24 Mar 2022

What Techniques can help to Prevent bias in Algorithms

Pete Wilson, Pegasystems, EMEA Public Sector Industry Architect part of techUK's Emerging Tech in Policing Week. #DigitalPolicing

Many organisations are rightly adopting a “Segment of 1” approach to dealing with customers, citizens, patients, consumers or whatever constituency they deal with and need to apply a hyper-personalised experience to, to drive engaging, efficient and conclusive digital outcomes. 

Naturally that is increasingly using large quantities of data insight from personal interactions with the organisation through to broader 3rd party and demographic data and all points in between. Furthermore, processing that quantity of data to create the insight needed, uses at one end of the spectrum, algorithmic rules, through to full on ML driven AI at the other end, all of which can adopt unintentional bias. 

That’s bad enough for commercial organisations, but for government creates huge issues around trust and is particularly problematic for the UK philosophy of Policing by Consent. This calls for a means to detect unwanted discrimination by using predictive analytics to simulate the likely outcomes of a given strategy, based on the desired thresholds that are set (that can be aligned to relevant policy).  

Such a simulation can uncover when a bias risk reaches unacceptable levels, such as if the targeted constituency skews toward or away from specific demographics, allowing operations teams to pinpoint the offending algorithm and adjust the strategy to help ensure a fair and more balanced outcome for everyone.  

Best practice in Ethical Bias Checking should encompass some important methods, that are not yet common in the industry: - 

Making bias detection simple and easy: Rather than applying checks to individual process strands, which can be time consuming and error prone. It should be possible to simulate an entire engagement strategy at once across all connected channels and associated processes. 

Offering more flexibility in controlling bias: Being able to set acceptable thresholds for an element that could cause bias, such as age, gender, or ethnicity should be adjustable to reflect scenarios where specific outcomes may be justified by policy, effectively having the flexibility to consciously widen or narrow the thresholds.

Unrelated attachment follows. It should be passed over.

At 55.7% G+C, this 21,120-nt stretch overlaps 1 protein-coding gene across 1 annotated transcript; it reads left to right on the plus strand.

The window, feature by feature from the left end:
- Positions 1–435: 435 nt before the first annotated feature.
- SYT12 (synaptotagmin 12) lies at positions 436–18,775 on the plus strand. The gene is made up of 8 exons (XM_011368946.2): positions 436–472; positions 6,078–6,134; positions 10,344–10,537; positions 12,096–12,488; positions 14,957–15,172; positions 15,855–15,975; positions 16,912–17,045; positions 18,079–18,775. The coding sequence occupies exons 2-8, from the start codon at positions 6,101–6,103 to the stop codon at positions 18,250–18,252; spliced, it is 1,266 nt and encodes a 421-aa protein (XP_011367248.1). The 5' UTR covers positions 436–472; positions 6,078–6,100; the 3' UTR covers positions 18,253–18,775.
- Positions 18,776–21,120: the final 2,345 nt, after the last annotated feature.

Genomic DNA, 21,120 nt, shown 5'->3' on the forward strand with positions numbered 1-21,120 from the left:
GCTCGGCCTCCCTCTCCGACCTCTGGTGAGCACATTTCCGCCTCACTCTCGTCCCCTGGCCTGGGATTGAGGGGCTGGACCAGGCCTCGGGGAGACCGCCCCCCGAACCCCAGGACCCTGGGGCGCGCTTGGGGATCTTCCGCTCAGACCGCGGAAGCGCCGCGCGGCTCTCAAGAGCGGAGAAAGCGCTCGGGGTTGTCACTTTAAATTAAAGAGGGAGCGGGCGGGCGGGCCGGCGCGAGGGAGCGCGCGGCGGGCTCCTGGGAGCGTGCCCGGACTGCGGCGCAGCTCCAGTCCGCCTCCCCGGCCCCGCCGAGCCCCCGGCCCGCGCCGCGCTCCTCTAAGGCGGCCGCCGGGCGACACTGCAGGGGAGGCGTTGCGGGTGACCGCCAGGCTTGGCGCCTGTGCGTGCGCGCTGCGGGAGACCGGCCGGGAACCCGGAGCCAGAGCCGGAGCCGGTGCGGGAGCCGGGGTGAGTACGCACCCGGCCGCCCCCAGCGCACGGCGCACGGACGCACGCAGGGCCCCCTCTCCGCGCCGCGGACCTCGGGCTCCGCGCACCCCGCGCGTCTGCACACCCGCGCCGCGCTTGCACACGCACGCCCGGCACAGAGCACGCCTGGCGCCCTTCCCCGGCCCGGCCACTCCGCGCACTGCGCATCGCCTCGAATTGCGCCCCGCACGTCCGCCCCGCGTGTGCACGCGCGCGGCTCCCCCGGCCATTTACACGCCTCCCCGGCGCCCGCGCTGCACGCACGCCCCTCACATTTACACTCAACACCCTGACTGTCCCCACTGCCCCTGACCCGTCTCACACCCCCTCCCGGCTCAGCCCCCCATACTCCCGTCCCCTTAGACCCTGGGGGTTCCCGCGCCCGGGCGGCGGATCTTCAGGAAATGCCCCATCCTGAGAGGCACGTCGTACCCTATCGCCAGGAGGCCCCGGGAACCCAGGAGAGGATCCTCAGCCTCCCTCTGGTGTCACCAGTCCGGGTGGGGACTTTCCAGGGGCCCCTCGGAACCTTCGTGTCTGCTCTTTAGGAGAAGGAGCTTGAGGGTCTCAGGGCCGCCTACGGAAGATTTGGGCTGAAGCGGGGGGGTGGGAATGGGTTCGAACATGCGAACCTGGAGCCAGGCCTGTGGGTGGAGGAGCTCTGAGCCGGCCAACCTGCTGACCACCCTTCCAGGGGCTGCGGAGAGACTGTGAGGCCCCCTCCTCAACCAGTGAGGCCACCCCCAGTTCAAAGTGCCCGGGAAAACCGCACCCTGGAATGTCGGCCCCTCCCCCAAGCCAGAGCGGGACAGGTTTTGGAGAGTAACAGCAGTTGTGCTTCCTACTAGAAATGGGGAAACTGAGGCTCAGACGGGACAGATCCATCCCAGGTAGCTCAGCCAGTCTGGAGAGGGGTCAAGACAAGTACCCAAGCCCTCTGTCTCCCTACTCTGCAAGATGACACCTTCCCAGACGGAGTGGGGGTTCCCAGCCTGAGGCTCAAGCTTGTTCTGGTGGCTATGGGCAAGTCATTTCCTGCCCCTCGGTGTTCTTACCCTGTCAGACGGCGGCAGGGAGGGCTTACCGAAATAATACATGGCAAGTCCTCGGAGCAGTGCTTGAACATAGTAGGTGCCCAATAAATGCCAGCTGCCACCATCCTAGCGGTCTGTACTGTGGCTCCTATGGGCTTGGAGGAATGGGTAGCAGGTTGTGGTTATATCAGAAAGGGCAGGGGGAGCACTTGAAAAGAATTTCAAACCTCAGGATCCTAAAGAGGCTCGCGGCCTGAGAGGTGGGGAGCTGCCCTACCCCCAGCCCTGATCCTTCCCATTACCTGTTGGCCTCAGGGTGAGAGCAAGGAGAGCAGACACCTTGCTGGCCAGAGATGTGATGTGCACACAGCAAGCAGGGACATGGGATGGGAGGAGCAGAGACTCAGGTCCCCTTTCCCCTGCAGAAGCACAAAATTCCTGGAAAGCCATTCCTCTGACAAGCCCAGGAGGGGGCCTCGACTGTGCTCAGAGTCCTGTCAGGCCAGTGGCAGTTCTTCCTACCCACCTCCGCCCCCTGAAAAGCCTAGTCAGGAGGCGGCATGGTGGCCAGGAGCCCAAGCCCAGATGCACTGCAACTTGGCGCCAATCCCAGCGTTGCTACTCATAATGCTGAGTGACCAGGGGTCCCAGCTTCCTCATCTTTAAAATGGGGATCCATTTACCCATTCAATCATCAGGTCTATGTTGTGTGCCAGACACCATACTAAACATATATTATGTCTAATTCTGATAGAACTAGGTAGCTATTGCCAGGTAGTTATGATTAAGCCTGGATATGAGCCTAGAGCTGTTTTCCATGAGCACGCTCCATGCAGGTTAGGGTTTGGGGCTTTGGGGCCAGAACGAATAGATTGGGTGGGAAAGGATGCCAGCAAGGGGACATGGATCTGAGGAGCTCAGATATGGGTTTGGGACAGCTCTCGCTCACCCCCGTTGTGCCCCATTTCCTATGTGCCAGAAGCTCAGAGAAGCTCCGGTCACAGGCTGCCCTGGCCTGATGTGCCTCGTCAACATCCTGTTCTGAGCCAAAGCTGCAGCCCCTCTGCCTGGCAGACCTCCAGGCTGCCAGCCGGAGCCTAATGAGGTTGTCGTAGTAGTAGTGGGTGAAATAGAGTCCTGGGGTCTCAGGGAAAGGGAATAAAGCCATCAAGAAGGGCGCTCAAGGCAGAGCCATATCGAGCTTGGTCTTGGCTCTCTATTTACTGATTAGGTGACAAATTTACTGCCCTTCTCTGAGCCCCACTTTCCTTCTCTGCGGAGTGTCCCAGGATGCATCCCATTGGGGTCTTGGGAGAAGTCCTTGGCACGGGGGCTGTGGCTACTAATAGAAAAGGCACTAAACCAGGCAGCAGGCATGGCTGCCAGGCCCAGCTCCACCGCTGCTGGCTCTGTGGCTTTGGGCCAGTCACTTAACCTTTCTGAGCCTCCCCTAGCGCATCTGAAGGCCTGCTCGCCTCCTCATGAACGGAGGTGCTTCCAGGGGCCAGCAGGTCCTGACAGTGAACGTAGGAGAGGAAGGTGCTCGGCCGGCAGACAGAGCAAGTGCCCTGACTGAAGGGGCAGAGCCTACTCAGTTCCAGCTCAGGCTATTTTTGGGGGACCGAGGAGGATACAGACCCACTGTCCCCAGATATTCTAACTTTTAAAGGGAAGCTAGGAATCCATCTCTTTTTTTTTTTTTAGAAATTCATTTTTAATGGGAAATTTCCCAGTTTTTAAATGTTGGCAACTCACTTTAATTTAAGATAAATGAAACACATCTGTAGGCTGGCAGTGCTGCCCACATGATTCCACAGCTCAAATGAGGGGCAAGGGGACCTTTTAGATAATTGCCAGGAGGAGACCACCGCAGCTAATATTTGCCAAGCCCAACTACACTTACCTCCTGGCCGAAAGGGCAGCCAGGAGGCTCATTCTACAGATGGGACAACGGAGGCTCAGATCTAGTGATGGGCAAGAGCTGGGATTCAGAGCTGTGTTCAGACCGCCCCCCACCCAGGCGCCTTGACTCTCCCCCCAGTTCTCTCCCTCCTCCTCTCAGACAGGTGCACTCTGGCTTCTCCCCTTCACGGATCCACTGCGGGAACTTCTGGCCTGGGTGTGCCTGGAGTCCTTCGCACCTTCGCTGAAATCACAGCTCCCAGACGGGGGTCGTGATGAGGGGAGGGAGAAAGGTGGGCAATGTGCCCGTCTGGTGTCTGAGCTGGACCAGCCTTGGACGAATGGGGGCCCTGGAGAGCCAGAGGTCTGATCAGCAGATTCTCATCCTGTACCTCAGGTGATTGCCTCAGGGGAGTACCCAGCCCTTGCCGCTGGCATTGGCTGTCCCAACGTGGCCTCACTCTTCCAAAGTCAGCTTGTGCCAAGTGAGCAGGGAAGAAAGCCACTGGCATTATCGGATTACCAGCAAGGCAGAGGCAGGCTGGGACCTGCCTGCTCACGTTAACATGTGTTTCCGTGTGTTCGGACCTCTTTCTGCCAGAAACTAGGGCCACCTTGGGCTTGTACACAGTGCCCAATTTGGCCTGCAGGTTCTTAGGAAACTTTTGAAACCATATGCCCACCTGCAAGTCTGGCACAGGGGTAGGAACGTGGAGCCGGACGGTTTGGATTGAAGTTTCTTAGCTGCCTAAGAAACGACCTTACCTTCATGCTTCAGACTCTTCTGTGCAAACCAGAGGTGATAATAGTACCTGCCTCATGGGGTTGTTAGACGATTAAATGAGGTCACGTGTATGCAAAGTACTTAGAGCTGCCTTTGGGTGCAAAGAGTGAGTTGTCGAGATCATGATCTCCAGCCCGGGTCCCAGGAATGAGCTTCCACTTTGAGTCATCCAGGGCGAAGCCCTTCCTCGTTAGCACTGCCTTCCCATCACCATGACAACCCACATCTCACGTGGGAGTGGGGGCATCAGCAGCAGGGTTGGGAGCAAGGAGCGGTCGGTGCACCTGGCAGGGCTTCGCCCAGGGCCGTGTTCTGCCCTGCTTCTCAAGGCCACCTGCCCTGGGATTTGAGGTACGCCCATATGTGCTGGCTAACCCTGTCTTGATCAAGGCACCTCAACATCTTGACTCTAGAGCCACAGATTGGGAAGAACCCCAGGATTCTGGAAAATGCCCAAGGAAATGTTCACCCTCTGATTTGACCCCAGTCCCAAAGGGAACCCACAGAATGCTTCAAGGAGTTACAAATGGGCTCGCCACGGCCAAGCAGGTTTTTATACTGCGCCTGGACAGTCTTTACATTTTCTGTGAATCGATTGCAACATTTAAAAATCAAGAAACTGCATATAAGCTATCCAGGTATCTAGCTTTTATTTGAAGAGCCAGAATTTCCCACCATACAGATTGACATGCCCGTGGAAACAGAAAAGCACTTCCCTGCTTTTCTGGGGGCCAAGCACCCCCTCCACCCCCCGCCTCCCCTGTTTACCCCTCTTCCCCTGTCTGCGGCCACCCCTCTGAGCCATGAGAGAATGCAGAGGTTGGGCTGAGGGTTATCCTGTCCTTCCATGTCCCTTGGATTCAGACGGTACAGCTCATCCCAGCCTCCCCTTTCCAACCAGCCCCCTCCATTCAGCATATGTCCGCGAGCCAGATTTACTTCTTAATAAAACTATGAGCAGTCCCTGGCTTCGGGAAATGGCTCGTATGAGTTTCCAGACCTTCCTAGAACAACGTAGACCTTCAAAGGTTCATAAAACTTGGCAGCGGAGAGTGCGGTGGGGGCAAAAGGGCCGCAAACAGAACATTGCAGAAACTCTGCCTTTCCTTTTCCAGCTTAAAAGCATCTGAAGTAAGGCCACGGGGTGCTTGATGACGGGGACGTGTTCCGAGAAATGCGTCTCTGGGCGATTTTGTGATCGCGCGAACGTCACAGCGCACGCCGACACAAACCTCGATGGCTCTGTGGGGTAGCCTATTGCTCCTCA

Providing continual bias protection: Even as strategies are adjusted and new elements or actions are added, engagement programs should still be able to be screened for bias in outcomes. 

Transparency: Above all, organisations should be able to control the transparency of their artificial intelligence (AI) engagement models. 

Now all of that is not necessarily a panacea for perfect automated algorithms. Many organisations still find the kind of “Next Best Action” function that this speaks to, best positioned as a Human/Machine teaming arrangement. In this regard, it is clear that the future of AI-based decisioning is a combination of AI insights and human supplied ethical considerations. Even when a channel might not feature a “real-time human”, AI can still successfully power the decisioning, when human and machine insights are consciously embedded in the decisioning engine, inside an ethical framework.  

As I’ve already said, transparency is key, through being able to explain exactly why a decision was made, but fundamentally humans need to take responsibility for AI, building on its strengths and recognising and compensating for its weaknesses. The only way for organisations to change the conversation and comfort level with AI is to take control of it, prove its value through responsible applications, and direct its power toward improving outcomes. 

 

Author:

Pete Wilson Pegasystems EMEA Public Sector Industry Architect 

 

Georgina Henley

Georgina Henley

Head of Justice and Emergency Services, techUK

Georgie joined techUK as the Justice and Emergency Services (JES) Programme Manager in March 2020, then becoming Head of Programme in January 2022.

Georgie leads techUK's engagement and activity across our blue light and criminal justice services, engaging with industry and stakeholders to unlock innovation, problem solve, future gaze and highlight the vital role technology plays in the delivery of critical public safety and justice services. The JES programme represents suppliers by creating a voice for those who are selling or looking to break into and navigate the blue light and criminal justice markets.

Prior to joining techUK, Georgie spent 4 and a half years managing a Business Crime Reduction Partnership (BCRP) in Westminster. She worked closely with the Metropolitan Police and London borough councils to prevent and reduce the impact of crime on the business community. Her work ranged from the impact of low-level street crime and anti-social behaviour on the borough, to critical incidents and violent crime.

Email:
[email protected]
LinkedIn:
https://www.linkedin.com/in/georgie-henley/

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